Former gangster seeks forgiveness

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IOL news nov23 restorative justice

Author EA Bucchianeri said: “The vintage of history is forever repeating – same old vines, same old wines.”

But a man who once terrorised the community of Kliptown in Soweto and wreaked havoc on the streets of Joburg now seeks to change this notion and prove that man is indeed capable of change.

Ex-convict Martin Mahlamvu used International Restorative Justice Week to ask for clemency from those whose lives he destroyed.

His victims include a 19-year-old girl he gunned down while trying to shoot a rival gang member. He wishes he could find that girl.

He was eventually arrested, convicted and sentenced for three attempted murders.

The 37-year-old was released four months ago after doing time for dealing in guns and drugs.

Now Mahlamvu has swopped his gun for a paintbrush and paints at the Becomo Arts Centre in the township.

“Some people are convinced that I haven’t changed. They are scared just to look at me. Even walking the streets carrying my paintings, they assume I’ve stolen them. It will take time, but I’m patient. iDanyane (prison) taught me that.”

As a child he stole peaches from his grandfather’s yard and later other pupils’ lunch boxes. These small beginnings taught him how to be sneaky.

“Tasting cheese for the very first time felt good. But I wanted more,” he said. He went from stealing sandwiches to shoplifting from spaza shops.

“It was the only way I could be like other kids. It was that or filling my tummy with pap and water every morning.”

Then, Mahlamvu’s reason for crime was poverty.

Soon he graduated to thieving in the suburbs such as Boksburg under the guidance of older criminals.

“It was the time of struggle comrades, but we were known as Comrade Totsi.”

Mahlamvu and his accomplices became hijackers: They drove fast cars, drank expensive whisky and attracted women.

He needed to sustain his luxurious lifestyle.

“I became interested in guns when I saw the gangster movie New Jack City. That’s when all hell broke loose,” he said.

He wanted to be the characters. Carry the same guns, possess the same power. Mahlamvu and members of his gang stole guns from a hostel, seriously injuring onlookers to get them.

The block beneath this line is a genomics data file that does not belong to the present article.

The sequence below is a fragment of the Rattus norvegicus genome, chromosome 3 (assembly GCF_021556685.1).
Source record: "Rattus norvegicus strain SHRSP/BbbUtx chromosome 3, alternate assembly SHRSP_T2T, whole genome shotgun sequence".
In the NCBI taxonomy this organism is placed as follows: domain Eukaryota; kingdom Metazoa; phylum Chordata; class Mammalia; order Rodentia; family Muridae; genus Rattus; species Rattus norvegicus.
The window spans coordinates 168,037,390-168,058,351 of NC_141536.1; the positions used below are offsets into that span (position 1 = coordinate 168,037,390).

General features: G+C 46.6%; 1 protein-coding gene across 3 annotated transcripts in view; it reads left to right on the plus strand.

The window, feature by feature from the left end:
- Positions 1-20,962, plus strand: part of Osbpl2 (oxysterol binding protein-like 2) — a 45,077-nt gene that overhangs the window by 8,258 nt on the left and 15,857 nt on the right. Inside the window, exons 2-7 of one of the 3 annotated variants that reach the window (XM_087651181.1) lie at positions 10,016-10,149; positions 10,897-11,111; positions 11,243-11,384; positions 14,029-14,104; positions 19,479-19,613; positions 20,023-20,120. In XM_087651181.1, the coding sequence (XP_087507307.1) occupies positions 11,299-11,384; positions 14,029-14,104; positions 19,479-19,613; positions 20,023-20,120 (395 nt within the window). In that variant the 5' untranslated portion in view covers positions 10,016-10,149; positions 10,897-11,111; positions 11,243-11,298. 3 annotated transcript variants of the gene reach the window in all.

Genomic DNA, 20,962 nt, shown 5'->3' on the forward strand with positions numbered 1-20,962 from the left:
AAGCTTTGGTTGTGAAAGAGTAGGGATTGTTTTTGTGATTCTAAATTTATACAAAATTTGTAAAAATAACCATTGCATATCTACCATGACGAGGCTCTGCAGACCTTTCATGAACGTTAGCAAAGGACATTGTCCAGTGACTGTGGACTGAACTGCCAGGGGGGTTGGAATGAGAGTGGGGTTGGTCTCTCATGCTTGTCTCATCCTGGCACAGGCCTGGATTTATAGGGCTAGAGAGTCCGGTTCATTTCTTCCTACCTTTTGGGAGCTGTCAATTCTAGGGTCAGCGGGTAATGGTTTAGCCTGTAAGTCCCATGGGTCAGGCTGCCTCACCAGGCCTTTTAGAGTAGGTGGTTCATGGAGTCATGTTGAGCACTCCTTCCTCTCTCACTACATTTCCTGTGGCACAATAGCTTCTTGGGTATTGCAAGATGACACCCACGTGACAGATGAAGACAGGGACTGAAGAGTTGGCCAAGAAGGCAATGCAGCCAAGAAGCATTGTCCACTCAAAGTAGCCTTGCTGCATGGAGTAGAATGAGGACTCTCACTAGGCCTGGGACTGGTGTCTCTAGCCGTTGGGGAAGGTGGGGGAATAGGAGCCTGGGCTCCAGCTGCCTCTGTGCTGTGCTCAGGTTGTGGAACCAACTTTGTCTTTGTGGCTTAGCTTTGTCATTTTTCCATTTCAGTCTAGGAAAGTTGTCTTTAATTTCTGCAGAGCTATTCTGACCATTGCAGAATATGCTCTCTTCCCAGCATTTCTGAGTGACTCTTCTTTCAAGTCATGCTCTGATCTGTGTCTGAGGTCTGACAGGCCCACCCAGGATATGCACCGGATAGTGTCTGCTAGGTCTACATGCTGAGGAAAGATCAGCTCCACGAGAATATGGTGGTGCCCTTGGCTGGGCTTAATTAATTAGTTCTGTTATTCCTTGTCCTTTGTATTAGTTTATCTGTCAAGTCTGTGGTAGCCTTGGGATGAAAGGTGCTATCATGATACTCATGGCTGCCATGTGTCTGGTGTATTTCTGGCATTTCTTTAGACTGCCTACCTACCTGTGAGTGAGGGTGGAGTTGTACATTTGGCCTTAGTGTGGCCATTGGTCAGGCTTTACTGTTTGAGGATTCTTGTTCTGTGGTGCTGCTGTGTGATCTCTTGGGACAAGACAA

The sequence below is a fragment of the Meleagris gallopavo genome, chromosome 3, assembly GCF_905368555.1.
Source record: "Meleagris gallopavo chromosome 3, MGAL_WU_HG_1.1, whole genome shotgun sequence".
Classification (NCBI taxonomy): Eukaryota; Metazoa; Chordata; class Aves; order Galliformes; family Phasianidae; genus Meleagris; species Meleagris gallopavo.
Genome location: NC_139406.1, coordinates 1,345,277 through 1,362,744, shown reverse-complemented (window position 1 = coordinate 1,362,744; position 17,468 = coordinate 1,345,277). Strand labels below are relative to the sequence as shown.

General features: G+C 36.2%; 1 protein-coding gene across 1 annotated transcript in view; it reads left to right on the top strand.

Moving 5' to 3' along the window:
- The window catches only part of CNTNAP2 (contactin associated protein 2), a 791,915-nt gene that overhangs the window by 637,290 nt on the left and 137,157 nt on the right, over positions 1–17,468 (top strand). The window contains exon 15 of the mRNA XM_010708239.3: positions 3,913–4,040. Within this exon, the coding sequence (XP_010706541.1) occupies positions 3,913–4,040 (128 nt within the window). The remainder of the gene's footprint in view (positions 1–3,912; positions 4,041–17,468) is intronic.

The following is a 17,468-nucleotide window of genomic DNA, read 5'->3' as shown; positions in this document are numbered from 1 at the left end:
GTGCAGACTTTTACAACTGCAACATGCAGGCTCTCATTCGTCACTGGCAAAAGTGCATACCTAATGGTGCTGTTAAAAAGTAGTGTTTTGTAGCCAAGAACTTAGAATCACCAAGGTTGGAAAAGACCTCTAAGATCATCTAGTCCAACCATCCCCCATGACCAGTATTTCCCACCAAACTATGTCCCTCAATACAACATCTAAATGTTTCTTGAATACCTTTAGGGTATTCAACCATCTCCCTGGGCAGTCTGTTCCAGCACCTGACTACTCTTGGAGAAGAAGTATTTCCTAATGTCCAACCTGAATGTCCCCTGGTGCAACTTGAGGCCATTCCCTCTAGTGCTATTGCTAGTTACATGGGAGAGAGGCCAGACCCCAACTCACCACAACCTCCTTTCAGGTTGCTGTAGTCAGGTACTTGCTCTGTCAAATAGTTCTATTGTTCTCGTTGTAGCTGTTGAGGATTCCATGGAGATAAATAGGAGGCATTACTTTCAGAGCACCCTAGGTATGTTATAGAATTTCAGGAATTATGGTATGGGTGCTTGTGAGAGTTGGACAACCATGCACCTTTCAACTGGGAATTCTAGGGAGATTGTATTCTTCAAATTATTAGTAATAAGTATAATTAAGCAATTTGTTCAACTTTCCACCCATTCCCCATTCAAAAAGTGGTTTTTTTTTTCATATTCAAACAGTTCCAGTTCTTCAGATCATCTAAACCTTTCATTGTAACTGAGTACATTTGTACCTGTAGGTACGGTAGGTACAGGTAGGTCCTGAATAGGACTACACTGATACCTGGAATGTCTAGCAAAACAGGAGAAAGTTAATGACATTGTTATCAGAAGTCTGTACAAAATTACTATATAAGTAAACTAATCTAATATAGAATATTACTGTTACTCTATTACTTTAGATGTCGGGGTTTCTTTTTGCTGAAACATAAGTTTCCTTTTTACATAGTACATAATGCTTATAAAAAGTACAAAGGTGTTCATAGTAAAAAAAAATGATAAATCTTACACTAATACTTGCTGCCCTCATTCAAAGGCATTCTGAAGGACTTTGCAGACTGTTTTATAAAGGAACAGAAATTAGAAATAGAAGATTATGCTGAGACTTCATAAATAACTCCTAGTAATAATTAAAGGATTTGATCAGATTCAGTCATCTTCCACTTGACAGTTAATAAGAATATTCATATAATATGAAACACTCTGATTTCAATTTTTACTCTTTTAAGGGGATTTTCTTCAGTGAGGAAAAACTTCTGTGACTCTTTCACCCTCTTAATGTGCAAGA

“Whenever we arrived in the township, people rushed into their houses out of terror. That’s how bad we were.”

As a youngster, he adored rap artist Tupac Shakur and drew pictures of him and guns. He sports a bizarre hand grenade and gun tattoo that runs across his arm with his girlfriend’s name on it.

He was arrested when he and a friend stole a car in Mayfair.

The drunk owner of the car had left his keys in the ignition when he went to pay for his parking ticket. Back in Kliptown, hardly able to drive the car, they met the police who gave chase.

“I panicked,” Mahlamvu said and remembers how he drove into a wall, was shot in the foot and handcuffed.

His friend escaped. But he didn’t stay locked up for long – the docket disappeared.

Mahlamvu later peddled drugs from Pimville to Eldorado Park.

During this time he was in and out of prison. It was during one of his stays that he met Lesley Ann van Selm, the founder of Khulisa Social Solutions. She wanted to help.

But peer pressure and the criminal world still had more allure.

It was when his sister died that Mahlamvu fell apart. He was in prison at the time. “I stood in court and asked the judge to rather keep me in here. It was the end for me.”

Four years later he looks forward to starting a new life with his youngest son in Hammanskraal.

“I’ve come back to my community to right the wrongs I’ve done. Criminals never realise the impact their actions have on others. But I do now. I’ll start by saying I’m sorry. I don’t expect anyone to forgive me.”

This week, he hugged Jangu Zwelinzima Mdaka – an ex-rival gang member he shot at, but missed, over an altercation about a cigarette. “My brother, I am here today to say sorry. I hope you can forgive me and we can move forward and build our community,” said Mahlamvu.

Mdaka accepted.

A community meeting has been arranged for later this month where Mahlamvu will apologise and ask for forgiveness from the community he terrorised.

Still, he has met many obstacles along the way and there’ll be more. Recently, a youngster pointed a gun at him and said: “Your time is over.” -Saturday Star


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